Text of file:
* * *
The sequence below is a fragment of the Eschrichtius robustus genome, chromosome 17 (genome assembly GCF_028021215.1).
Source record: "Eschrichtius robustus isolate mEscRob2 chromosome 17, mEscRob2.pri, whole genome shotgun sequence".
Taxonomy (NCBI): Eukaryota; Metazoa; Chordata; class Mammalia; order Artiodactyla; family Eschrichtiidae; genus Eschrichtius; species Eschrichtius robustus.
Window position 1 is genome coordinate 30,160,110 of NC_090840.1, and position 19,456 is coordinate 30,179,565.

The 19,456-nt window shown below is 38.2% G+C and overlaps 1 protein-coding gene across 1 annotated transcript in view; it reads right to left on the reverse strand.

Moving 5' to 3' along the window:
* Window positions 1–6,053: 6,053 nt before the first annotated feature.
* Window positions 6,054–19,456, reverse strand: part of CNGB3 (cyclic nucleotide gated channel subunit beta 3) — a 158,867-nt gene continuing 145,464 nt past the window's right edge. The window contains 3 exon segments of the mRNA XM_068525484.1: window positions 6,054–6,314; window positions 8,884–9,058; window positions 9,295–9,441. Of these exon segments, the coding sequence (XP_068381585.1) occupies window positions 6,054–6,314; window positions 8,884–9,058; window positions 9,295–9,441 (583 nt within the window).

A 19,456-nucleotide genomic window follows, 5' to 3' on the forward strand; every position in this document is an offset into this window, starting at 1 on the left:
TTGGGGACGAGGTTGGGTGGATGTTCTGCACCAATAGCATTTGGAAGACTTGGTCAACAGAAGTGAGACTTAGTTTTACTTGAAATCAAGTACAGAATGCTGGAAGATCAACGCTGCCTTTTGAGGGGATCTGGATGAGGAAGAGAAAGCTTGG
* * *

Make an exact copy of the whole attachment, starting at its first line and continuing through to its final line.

The sequence below is a fragment of the Eschrichtius robustus genome, chromosome 17 (genome assembly GCF_028021215.1).
Source record: "Eschrichtius robustus isolate mEscRob2 chromosome 17, mEscRob2.pri, whole genome shotgun sequence".
Taxonomy (NCBI): Eukaryota; Metazoa; Chordata; class Mammalia; order Artiodactyla; family Eschrichtiidae; genus Eschrichtius; species Eschrichtius robustus.
Window position 1 is genome coordinate 30,160,110 of NC_090840.1, and position 19,456 is coordinate 30,179,565.

The 19,456-nt window shown below is 38.2% G+C and overlaps 1 protein-coding gene across 1 annotated transcript in view; it reads right to left on the reverse strand.

Moving 5' to 3' along the window:
* Window positions 1–6,053: 6,053 nt before the first annotated feature.
* Window positions 6,054–19,456, reverse strand: part of CNGB3 (cyclic nucleotide gated channel subunit beta 3) — a 158,867-nt gene continuing 145,464 nt past the window's right edge. The window contains 3 exon segments of the mRNA XM_068525484.1: window positions 6,054–6,314; window positions 8,884–9,058; window positions 9,295–9,441. Of these exon segments, the coding sequence (XP_068381585.1) occupies window positions 6,054–6,314; window positions 8,884–9,058; window positions 9,295–9,441 (583 nt within the window).

A 19,456-nucleotide genomic window follows, 5' to 3' on the forward strand; every position in this document is an offset into this window, starting at 1 on the left:
TTGGGGACGAGGTTGGGTGGATGTTCTGCACCAATAGCATTTGGAAGACTTGGTCAACAGAAGTGAGACTTAGTTTTACTTGAAATCAAGTACAGAATGCTGGAAGATCAACGCTGCCTTTTGAGGGGATCTGGATGAGGAAGAGAAAGCTTGG